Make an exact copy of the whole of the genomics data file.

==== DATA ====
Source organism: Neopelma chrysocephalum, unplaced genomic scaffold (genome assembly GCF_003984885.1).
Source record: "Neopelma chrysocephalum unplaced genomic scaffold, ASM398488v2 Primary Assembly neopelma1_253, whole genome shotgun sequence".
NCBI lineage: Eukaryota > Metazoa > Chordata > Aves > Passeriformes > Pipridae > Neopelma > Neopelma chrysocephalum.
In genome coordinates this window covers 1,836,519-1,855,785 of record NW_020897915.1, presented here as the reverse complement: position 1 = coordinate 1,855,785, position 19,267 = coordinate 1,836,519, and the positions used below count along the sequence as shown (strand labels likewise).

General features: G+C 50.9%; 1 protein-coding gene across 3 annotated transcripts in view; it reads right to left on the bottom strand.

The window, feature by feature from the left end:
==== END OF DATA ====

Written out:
Source organism: Neopelma chrysocephalum, unplaced genomic scaffold (genome assembly GCF_003984885.1).
Source record: "Neopelma chrysocephalum unplaced genomic scaffold, ASM398488v2 Primary Assembly neopelma1_253, whole genome shotgun sequence".
NCBI lineage: Eukaryota > Metazoa > Chordata > Aves > Passeriformes > Pipridae > Neopelma > Neopelma chrysocephalum.
In genome coordinates this window covers 1,836,519-1,855,785 of record NW_020897915.1, presented here as the reverse complement: position 1 = coordinate 1,855,785, position 19,267 = coordinate 1,836,519, and the positions used below count along the sequence as shown (strand labels likewise).

General features: G+C 50.9%; 1 protein-coding gene across 3 annotated transcripts in view; it reads right to left on the bottom strand.

The window, feature by feature from the left end: